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ESC Reporter | January 18, 2018

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Analysis of the Eurovision 2015 Grand Final!

Analysis of the Eurovision 2015 Grand Final!
Iain Cameron

So, Eurovision is over for another year and Sweden has been declared the winner!

Last night’s grand final was a nail-biting affair with Sweden, Russia and Italy fighting for the crown until Sweden edged forward towards the end in the longest edition of the Eurovision Song Contest.


We have previously analysed the performances from Semi-Final 1 and Semi-Final 2, but these did not include the Big 5 (France, Germany, Italy, Spain and the United Kingdom), the reigning champion (Austria) and Australia.


The Big 5

France was represented by Lisa Angell and the ballad N’oubliez Pas. The song itself didn’t particularly stand out in the field of songs last night but the staging was effective; an abandoned city was projected on the screen behind her and purple shockwaves were sent out from around her feet. In the year deemed ‘the year of the ballad,’ N’oubliez Pas wasn’t destined for success coming 25th in a field of 27 with 4 points.

Germany sent their second choice national finalist after the winner decided not to compete in the contest. Ann Sophie belted out Black Smoke last night in Vienna with a unique voice that had elements of Amy Winehouse to it. Unfortunately, her performance really didn’t resonate with viewers and is heading home to Germany with nul point in 27th place.

Italy were tipped to win early in the year and Il Volo didn’t disappoint the fans last night with their ‘popera’ song Grande Amore. The three members has powerful vocals and Italian-themed staging with rock statues of horses projected onto the backdrop. OGAE international crowned Italy their winner but they were beaten to it last night by Sweden and Russia. They did indisputably better than the rest of the Big 5 by achieving third place with 292 points!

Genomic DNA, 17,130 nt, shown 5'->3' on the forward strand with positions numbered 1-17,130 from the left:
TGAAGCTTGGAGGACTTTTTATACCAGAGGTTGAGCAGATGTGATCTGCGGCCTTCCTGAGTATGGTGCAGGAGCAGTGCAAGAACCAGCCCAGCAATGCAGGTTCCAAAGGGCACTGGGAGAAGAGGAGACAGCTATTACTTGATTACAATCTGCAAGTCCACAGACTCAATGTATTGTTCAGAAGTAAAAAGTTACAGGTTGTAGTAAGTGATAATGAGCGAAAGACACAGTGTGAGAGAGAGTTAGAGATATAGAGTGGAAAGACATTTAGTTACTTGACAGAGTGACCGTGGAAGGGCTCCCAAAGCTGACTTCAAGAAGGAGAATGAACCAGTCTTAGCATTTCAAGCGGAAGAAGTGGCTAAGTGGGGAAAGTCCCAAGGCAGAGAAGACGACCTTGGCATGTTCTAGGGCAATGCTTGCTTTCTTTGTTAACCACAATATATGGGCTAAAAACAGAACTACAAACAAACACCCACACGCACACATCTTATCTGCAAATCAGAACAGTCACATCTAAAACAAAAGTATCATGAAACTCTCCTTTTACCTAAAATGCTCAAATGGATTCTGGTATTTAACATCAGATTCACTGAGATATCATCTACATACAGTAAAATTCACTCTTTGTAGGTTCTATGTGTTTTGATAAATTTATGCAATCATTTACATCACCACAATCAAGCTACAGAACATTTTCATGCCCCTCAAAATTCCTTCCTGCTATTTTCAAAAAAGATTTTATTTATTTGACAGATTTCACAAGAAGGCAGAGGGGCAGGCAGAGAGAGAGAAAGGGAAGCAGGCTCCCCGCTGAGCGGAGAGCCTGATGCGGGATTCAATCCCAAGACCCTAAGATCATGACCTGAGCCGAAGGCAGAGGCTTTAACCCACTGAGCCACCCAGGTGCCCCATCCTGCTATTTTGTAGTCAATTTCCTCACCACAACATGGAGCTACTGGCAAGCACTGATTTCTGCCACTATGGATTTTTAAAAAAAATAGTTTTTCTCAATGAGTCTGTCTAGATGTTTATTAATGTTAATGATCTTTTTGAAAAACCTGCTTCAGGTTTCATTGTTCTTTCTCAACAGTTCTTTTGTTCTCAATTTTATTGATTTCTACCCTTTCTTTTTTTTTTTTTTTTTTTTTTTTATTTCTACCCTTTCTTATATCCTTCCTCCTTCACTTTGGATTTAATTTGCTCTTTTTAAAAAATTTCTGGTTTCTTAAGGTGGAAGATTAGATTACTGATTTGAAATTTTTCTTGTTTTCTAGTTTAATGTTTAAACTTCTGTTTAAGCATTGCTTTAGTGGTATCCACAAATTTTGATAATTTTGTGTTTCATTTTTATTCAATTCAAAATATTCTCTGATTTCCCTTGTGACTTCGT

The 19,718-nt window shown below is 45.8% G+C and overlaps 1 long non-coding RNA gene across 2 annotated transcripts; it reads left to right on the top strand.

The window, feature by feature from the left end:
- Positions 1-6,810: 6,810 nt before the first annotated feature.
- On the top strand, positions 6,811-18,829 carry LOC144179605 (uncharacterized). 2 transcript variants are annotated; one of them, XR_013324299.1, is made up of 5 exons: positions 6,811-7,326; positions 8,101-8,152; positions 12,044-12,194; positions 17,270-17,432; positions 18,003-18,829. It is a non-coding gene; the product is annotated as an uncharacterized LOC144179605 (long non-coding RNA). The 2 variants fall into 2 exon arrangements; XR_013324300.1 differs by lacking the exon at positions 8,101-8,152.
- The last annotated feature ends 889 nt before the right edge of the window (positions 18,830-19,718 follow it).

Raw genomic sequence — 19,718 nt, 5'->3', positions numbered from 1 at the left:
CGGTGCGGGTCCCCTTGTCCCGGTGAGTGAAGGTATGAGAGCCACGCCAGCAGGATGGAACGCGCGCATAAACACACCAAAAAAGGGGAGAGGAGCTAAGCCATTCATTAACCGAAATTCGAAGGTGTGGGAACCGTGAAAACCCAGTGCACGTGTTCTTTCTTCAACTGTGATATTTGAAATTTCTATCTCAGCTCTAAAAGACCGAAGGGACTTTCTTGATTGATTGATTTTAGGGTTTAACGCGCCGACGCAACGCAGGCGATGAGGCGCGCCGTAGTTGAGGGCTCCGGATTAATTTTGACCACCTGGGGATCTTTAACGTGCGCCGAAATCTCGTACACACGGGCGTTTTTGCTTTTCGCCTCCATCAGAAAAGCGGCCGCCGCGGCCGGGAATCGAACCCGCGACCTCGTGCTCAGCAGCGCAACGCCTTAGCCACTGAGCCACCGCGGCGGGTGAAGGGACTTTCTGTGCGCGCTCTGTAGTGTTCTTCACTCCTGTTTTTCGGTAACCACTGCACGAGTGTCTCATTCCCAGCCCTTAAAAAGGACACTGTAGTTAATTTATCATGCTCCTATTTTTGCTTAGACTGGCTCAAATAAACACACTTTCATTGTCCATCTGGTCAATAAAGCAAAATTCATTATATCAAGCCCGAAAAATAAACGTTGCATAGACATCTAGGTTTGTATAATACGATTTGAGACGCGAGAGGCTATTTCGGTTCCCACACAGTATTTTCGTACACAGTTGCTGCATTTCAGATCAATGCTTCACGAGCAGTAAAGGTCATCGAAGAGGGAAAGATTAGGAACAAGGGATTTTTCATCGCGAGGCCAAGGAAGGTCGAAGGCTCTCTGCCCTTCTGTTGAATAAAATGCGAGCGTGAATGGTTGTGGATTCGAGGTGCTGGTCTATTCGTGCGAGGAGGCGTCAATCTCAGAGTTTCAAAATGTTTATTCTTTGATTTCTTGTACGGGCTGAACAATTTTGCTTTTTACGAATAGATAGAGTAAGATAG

Edurne represented Spain this year with Amanacer. This ballad was initally well received across the continent on social media and she gave a very powerful vocal performance last night in Vienna. Her staging started off dark with her wrapped in a red cloak, the staging grew lighter after her onstage partner ripped the cloak from her to reveal a thin and light golden dress with heeled sandals. Despite Spain’s pre-contest popularity, they went home in 21st place with 15 points.

The United Kingdom has perhaps the most debated song of the whole 40 entries this year. Electro Velvet brought Still In Love With You to Vienna this year and was described as ‘marmite’ across the media. The uptempo, electro-swing track transported Vienna back to the 1920s with an array of neon lights and Charleston-style dancing. Unfortunately, their efforts didn’t translate and they achieved 24th place with 5 points.



The Makemakes had a hill to climb this year, succeeding Conchita as the Austrian entry. I Am Yours was the name of the song and was performed upon a flaming piano. The song was familiar and had a likeable quality to it but it was not to be, for the first time ever the host city received nul points and finished in 26th place.



2015, the 60th anniversary of the Eurovision Song Contest, and a year for records. This year, Australia entered the contest for the first time after being an interval act in the 2014 contest. Guy Sebastian and his song Tonight Again was an upbeat song for their debut and was reminiscent of Bruno Mars. He performed very well vocally and had a fun and colourful street theme on stage. He came 5th in the contest with 196 points – well done on your first attempt, Australia!

The voting: not ‘business as usual’

The announcements of the votes last night was an exciting event in itself as there were a few surprises. Greece and Cyprus are known for exchanging their douze points if they both qualify for the final. Not this year; Greece gave Cyprus 10 points and Cyprus returned only 8!

It was also surprising to see Lithuania give none of their points to Russia. This said, there is still some sense of order in the world as Serbia and Montenegro exchanged 12 points whilst Azerbaijan and Armenia ranked each other dead last in both the jury and televotes.


Thank you for joining us for this year’s contest and stay tuned for everything Eurovision over the coming months!

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